As I said before, your skin has natural elasticity. Therefore, the best way to stretch your ears is to slowly "dead" stretch them. This is done by stretching with a single flare plug made out of an inert, non-porous, body-safe material. Glass is my favorite for sure. It’s so slick, easy to clean, and the back of glass plugs are typically rounded, making the stretch more gentle. Jojoba oil makes a world of difference. Massage that good stuff on your ears for a few minutes about once a day, while you're watching Netflix or something. No big deal. This greatly increases elasticity in your skin, diminishing the chance of a tear or blowout. After a while, you’ll notice that the plugs you're currently wearing are becoming loose. A little (gentle, gentle, gentle) tug downwards on your plug may show a gap between your jewelry and your earlobe. This is so good. We love this. This is what you want. Once you’ve got gap, go ahead and head to your local shop to grab your next size. When you’re ready for your stretch, make sure your plugs are clean. (Soap and water is fine. Steer clear of first aid solutions like rubbing alcohol or Bactine. These can dry out your lobe. That’s bad news bears, man.) Lube up your lobe and plug with some of your jojoba oil, or whatever you decide to use. (No antibiotic ointments or petroleum jellies, though. Stick to the natural stuff. Some people like coconut oil or Vitamin E oil, but you want to stick with something ultra moisturizing rather than a skin protectant.) Wiggle that plug in, dude. It should slide on in with little resistance, it shouldn’t be painful. It might be a little tight, but that makes sense, right? Now repeat this sequence of events until you’ve reached your ideal size. Stretching your ears this way will help your lobes to look healthy and happy, instead of shriveled and angry looking.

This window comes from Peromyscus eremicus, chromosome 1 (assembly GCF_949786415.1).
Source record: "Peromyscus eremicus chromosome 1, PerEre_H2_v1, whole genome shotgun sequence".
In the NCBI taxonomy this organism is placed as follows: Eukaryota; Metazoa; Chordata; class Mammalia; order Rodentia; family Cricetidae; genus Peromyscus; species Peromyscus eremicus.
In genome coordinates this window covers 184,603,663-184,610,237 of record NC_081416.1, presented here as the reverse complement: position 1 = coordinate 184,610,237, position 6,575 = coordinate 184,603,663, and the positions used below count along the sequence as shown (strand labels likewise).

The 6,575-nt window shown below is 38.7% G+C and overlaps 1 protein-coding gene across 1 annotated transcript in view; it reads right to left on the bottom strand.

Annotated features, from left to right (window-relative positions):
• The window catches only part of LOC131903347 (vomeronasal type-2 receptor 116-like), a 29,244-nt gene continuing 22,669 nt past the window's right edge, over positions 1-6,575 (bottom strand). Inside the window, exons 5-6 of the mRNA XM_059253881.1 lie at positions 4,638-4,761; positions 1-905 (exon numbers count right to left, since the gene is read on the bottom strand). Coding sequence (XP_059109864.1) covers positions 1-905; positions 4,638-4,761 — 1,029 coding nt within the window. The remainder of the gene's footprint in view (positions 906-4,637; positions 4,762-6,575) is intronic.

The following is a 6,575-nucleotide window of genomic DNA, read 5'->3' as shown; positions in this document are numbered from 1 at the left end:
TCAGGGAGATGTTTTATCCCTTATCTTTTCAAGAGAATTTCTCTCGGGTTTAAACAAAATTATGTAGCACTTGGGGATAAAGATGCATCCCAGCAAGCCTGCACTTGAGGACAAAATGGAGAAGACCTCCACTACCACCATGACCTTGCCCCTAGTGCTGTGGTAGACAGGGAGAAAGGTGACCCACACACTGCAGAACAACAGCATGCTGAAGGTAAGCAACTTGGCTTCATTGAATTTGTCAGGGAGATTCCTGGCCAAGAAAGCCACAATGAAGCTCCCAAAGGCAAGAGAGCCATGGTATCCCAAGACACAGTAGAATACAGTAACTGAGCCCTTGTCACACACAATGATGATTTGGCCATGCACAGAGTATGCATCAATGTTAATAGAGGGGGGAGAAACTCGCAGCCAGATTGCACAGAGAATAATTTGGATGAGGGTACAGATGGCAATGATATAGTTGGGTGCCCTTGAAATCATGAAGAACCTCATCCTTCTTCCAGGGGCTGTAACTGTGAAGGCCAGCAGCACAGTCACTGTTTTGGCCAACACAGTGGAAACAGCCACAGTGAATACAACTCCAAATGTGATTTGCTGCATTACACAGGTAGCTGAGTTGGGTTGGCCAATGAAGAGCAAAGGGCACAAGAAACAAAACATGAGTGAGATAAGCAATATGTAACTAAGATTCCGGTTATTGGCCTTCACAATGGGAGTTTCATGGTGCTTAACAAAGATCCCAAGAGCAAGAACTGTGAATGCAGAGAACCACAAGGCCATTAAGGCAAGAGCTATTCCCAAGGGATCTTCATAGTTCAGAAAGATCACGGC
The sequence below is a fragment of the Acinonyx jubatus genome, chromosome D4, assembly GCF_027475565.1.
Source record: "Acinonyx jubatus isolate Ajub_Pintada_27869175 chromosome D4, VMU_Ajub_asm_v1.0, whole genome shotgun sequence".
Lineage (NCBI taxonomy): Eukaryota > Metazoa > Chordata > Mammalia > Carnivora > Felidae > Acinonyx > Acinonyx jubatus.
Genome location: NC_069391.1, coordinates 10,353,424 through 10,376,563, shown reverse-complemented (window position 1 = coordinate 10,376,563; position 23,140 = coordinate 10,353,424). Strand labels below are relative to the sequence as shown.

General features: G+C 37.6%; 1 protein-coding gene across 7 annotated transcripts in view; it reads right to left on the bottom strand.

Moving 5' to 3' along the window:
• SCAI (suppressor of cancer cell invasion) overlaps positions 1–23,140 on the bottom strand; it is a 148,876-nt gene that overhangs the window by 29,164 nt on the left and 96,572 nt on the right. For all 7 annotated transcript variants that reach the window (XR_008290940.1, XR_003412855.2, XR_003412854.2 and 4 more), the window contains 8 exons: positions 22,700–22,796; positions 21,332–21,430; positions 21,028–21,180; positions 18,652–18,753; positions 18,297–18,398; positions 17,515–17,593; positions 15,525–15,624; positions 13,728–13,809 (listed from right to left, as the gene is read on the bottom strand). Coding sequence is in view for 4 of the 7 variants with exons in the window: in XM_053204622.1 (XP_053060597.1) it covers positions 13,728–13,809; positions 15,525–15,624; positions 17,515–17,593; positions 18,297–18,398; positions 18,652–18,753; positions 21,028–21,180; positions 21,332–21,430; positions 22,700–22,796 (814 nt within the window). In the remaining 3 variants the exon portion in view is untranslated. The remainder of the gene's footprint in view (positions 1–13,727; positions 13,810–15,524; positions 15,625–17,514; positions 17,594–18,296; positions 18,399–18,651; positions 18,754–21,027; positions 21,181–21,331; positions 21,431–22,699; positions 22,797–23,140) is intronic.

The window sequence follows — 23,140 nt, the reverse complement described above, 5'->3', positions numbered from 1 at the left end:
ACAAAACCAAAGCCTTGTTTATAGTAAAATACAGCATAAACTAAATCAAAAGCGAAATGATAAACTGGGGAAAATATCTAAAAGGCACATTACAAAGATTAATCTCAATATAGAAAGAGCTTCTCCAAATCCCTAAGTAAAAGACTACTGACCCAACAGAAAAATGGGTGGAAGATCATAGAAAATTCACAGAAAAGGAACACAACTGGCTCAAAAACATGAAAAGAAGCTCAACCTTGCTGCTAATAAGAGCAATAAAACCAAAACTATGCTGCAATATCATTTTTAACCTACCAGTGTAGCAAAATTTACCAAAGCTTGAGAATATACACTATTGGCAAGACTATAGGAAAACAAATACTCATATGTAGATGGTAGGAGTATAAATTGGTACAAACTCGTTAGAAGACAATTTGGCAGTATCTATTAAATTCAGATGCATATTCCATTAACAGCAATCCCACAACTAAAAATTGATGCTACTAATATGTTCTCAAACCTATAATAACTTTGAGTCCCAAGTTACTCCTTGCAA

Sometimes with dead stretching, there are particular sizes that can be super tricky to get in there. And since you don’t want to force it, it feels almost impossible to get up to that next size. Personally, my ears are not very stretchy. So the taping method works super well for me. But you can’t just use any tape. There’s no reason why wearing duct tape in your ears would be pleasant. You want a tape that will only stick to itself, like PTFE tape or bondage tape. I’ve used both, and I prefer the PTFE, but I know several people who prefer the bondage tape, so it’s up to you. (Fun fact: Going to your local adult store and asking the clerk for bondage tape for your ears will solicit the best “Wait...what?” face you’ve ever seen.) Wrapping the tape around the wearable surface of your plug will thicken it just a little bit. Make sure the tape is wrapped smoothly around your plug, avoid any little wrinkles or tears, and make sure your smooth the edges really well. Basically, you're dead-stretching your ear with this method, too. But verrrrrryyyyy slowly. Don’t go wrapping your tape around and around and around your plug, because you can still stretch too fast using tape. Slow your roll, buddy. (And here you have just read the literal best pun of all time. You’re welcome.) It’s important that you only tape your plugs when your ears are healed, stretching your ears again before they are healed is, again, bad news bears. Oil those suckers up good, too. Make sure your ears are moisturized like no other. Don’t be shy. It’s pretty difficult to over-do it.
It’s important to note that if your earlobes are unreasonably tender, bleeding, or unreasonably swollen, please contact your local piercing studio immediately for further instruction. A legit infection calls for medical attention. Watch for fever, pus, and red streaks branching out from the wound. If you notice any of these signs, head on over to the doctor and get that dealt with immediately, if not sooner. Your piercer is not a medical professional.
Well-stretched ears are much easier to care for when healed, and as I said before, stretching your ears nicely will prevent most complications before, after, and during the stretching process. Be nice to your body, and your stretched lobes will look RAD.